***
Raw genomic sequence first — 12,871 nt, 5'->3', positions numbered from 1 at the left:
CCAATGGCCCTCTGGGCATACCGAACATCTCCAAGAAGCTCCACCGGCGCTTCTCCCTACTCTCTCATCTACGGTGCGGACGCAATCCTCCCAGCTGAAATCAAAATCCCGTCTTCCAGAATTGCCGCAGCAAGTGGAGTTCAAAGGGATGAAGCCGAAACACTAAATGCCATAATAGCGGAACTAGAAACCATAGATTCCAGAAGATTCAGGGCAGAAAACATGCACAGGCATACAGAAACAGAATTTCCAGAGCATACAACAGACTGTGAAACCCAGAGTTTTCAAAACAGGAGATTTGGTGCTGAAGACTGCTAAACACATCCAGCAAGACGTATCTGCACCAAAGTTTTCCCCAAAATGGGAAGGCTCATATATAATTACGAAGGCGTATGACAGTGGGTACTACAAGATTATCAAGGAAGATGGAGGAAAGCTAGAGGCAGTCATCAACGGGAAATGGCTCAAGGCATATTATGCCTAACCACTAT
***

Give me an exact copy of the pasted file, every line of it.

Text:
Raw genomic sequence first — 12,871 nt, 5'->3', positions numbered from 1 at the left:
CCAATGGCCCTCTGGGCATACCGAACATCTCCAAGAAGCTCCACCGGCGCTTCTCCCTACTCTCTCATCTACGGTGCGGACGCAATCCTCCCAGCTGAAATCAAAATCCCGTCTTCCAGAATTGCCGCAGCAAGTGGAGTTCAAAGGGATGAAGCCGAAACACTAAATGCCATAATAGCGGAACTAGAAACCATAGATTCCAGAAGATTCAGGGCAGAAAACATGCACAGGCATACAGAAACAGAATTTCCAGAGCATACAACAGACTGTGAAACCCAGAGTTTTCAAAACAGGAGATTTGGTGCTGAAGACTGCTAAACACATCCAGCAAGACGTATCTGCACCAAAGTTTTCCCCAAAATGGGAAGGCTCATATATAATTACGAAGGCGTATGACAGTGGGTACTACAAGATTATCAAGGAAGATGGAGGAAAGCTAGAGGCAGTCATCAACGGGAAATGGCTCAAGGCATATTATGCCTAACCACTAT